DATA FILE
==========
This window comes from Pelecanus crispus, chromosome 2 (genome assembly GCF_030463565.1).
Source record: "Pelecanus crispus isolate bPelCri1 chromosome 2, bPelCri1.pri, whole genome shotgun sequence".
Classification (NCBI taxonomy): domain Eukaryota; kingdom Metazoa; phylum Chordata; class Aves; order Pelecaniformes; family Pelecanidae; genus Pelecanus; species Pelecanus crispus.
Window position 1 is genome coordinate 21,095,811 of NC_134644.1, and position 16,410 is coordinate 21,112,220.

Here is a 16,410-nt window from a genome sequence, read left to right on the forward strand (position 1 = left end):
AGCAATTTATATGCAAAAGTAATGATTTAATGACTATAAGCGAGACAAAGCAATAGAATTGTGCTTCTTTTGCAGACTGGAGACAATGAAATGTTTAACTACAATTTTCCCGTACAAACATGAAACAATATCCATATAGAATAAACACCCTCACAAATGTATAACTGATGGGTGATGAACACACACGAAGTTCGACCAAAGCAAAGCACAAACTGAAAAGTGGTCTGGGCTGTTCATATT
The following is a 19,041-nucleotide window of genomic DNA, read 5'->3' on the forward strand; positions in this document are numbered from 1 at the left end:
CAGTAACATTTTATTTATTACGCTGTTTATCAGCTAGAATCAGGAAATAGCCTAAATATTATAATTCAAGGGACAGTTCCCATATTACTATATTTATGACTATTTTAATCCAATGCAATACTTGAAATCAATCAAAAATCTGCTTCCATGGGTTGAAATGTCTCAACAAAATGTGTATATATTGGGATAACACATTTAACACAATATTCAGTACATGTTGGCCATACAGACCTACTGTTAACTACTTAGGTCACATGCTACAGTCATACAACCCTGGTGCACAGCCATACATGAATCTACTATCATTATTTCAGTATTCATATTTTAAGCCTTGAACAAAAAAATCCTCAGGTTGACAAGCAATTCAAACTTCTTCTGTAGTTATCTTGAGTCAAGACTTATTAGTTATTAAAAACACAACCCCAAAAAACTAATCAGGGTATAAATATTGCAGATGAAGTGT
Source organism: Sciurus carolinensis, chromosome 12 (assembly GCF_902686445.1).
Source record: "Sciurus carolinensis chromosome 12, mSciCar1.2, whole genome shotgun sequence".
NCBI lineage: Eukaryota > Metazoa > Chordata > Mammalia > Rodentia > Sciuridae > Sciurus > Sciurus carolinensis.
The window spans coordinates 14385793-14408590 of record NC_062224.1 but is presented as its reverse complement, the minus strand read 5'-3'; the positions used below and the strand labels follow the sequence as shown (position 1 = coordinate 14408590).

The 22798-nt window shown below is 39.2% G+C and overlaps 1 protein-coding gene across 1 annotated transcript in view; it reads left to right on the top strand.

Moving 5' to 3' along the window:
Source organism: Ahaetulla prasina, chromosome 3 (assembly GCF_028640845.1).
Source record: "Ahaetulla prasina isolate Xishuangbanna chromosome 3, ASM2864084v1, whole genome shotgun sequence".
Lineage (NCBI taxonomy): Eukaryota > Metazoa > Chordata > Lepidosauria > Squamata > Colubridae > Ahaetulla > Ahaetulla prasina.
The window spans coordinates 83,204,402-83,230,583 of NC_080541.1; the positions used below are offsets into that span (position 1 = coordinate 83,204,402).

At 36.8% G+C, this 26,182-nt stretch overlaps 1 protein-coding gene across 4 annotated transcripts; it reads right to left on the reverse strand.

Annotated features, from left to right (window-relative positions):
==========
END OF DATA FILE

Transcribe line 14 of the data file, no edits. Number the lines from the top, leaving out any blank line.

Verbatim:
Moving 5' to 3' along the window: